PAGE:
Adverse Drug Reaction Reporting in the United States

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Chapter: Pharmacovigilance: Spontaneous Reporting - United States

The FDA continues to assess the benefit–risk profile of approved drugs throughout the life of the drug, primarily on the basis of ADR case reports (GAO/ HEHS, 2000).


ADVERSE DRUG REACTION REPORTING IN THE UNITED STATES

The FDA continues to assess the benefit–risk profile of approved drugs throughout the life of the drug, primarily on the basis of ADR case reports (GAO/ HEHS, 2000). In the United States, ADR case reports are voluntarily sent to the FDA or the drug’s manu-facturer by healthcare professionals and consumers (Ahmad, Goetsch and Marks, 2005). Drug manufac-turers are legally required to submit all ADR reports they receive to the FDA. Under current US regula-tions (21 CFR 314.80), reports of ‘serious’ ADRs not presently listed in the drug product’s labeling must be submitted to the FDA within 15 calendar days of the company’s receipt of them. For regulatory purposes, a ‘serious’ report is defined as one describing an ADR that is life threatening or that leads to death, hospi-talization (initial or prolonged), disability, congenital anomaly or required intervention to prevent perma-nent impairment/damage. Reports meeting the regula-tory definition of ‘serious’ but describing events already listed in product labeling as well as all reports with non-serious outcomes are submitted to the FDA on a periodic basis that varies depending on the market age of the product.

The FDA has maintained a computerized reposi-tory of these voluntarily reported ADRs since 1969 (Ahmad, Goetsch and Marks, 2005; Wysowski and Swartz, 2005). This repository and the system to manage it have grown and changed since then. In 2004, the FDA received approximately 425 000 reports, and the total number of reports in the database now exceeds 3 million, covering all marketed prescription drug and therapeutic biological products in the United States. For most over-the-counter (non-prescription) products, manufacturers are not required to submit ADR case reports to the FDA.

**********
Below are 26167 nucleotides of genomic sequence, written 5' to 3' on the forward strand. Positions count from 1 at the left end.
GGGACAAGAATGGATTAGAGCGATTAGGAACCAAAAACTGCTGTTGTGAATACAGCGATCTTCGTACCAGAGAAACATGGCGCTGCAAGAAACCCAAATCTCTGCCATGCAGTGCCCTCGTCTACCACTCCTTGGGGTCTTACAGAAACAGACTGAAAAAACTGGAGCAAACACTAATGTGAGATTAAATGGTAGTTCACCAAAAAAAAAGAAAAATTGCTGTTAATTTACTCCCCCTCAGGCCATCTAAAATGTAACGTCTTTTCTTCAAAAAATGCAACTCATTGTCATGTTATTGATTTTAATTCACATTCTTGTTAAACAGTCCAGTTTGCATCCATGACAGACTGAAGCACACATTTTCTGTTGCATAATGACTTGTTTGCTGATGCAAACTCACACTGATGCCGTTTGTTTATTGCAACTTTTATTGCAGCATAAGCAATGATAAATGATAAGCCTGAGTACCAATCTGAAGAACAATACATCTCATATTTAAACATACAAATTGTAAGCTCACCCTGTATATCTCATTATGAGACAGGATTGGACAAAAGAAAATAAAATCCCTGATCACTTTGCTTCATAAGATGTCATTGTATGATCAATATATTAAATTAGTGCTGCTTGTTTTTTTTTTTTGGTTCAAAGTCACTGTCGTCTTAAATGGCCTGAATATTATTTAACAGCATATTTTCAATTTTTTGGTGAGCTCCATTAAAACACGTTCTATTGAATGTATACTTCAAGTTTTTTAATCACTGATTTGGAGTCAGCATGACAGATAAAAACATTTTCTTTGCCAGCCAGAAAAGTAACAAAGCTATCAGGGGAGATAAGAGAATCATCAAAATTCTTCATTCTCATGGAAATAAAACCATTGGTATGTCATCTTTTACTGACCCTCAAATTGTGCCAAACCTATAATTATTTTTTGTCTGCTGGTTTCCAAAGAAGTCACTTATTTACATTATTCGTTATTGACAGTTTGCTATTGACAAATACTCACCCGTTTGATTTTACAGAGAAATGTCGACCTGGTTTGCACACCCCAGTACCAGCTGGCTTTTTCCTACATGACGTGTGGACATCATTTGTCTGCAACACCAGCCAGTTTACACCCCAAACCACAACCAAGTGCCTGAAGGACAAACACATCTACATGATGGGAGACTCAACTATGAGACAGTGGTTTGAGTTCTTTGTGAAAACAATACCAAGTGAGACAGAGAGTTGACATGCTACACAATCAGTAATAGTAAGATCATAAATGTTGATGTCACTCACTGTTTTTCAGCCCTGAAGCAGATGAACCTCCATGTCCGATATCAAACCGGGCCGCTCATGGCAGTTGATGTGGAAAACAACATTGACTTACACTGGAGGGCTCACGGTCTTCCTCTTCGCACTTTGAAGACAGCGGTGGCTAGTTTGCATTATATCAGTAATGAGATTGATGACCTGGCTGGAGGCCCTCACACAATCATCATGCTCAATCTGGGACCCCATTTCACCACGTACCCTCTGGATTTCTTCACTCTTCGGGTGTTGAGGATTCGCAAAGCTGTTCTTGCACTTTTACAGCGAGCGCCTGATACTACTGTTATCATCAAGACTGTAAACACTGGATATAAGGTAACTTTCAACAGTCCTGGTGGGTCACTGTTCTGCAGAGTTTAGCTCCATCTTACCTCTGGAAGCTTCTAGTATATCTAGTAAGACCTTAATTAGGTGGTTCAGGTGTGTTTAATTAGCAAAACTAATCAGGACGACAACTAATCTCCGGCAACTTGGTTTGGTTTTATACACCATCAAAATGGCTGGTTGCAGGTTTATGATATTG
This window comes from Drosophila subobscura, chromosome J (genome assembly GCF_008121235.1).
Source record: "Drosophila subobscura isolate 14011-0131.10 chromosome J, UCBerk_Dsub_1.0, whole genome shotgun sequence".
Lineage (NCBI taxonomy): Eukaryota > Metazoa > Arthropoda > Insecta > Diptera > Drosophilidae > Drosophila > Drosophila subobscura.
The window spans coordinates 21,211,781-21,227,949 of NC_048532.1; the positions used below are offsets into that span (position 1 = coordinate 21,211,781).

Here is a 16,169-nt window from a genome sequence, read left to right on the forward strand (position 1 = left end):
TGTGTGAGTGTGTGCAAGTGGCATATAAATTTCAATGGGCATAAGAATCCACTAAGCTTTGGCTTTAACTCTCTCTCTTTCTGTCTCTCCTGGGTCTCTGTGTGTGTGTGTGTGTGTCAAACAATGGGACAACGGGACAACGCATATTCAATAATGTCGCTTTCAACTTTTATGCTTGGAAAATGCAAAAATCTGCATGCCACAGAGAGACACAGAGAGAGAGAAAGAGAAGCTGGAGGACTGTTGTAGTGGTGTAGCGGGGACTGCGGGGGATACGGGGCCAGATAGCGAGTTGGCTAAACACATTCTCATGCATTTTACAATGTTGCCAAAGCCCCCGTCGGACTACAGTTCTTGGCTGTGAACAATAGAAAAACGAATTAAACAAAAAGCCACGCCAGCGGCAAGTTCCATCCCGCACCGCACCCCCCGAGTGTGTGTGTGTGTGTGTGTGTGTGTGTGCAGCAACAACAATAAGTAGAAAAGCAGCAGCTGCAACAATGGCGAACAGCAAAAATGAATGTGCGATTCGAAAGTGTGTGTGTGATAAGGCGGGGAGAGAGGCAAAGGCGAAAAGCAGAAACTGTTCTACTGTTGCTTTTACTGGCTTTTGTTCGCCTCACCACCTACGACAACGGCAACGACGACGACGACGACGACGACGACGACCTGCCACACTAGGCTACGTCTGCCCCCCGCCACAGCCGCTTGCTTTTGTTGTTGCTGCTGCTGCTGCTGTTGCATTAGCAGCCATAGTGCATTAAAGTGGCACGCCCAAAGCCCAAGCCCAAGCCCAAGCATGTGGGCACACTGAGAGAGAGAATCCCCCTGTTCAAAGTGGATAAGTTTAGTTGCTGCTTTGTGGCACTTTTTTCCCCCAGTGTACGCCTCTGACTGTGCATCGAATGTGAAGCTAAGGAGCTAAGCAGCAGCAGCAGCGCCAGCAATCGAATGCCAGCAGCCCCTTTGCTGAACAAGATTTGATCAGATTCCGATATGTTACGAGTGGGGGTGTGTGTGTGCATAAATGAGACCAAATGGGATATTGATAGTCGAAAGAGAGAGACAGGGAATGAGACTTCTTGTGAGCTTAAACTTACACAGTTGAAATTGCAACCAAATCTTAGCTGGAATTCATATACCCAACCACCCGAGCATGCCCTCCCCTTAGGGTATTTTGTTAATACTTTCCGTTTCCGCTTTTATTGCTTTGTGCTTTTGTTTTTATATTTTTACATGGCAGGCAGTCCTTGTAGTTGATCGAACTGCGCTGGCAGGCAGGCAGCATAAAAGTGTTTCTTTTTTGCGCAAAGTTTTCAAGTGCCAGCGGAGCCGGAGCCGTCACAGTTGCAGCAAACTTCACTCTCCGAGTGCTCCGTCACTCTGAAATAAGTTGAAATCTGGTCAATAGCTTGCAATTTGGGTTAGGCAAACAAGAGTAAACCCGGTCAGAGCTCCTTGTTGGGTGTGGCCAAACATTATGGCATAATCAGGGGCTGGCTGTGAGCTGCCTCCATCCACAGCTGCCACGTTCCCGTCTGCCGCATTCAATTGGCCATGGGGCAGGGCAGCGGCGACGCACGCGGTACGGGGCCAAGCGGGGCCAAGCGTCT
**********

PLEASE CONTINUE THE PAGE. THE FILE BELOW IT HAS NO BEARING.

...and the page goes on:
The ADR database has evolved over the years as computer and information technologies have improved. The most recent modification occurred in 1997 when the FDA redesigned the database, now referred to as the Adverse Event Reporting System (AERS), and shifted from using Coding Symbols for Thesaurus of Adverse Reaction Terms (COST-ART) to Medical Dictionary for Regulatory Activi-ties (MedDRA) coding terminology (Brown, Wood and Wood, 1999). These changes were implemented for several reasons. Agreements reached through the International Conference on Harmonization (ICH) necessitated a restructuring of the database to meet international standards for electronic submission of ADR reports. This ‘ICH compatibility’ should facil-itate information exchange with industry and with other national pharmacovigilance centers (Green, 1998). Furthermore, electronic submission of ADR reports has greatly enhanced the efficiency and accu-racy of the data entry process. In 2004, manufac-turers submitted over 80 000 reports electronically to the FDA. From a pharmacovigilance perspec-tive, electronic submission should result in higher quality data and greater immediate access to this data by those who review or work with the case reports.

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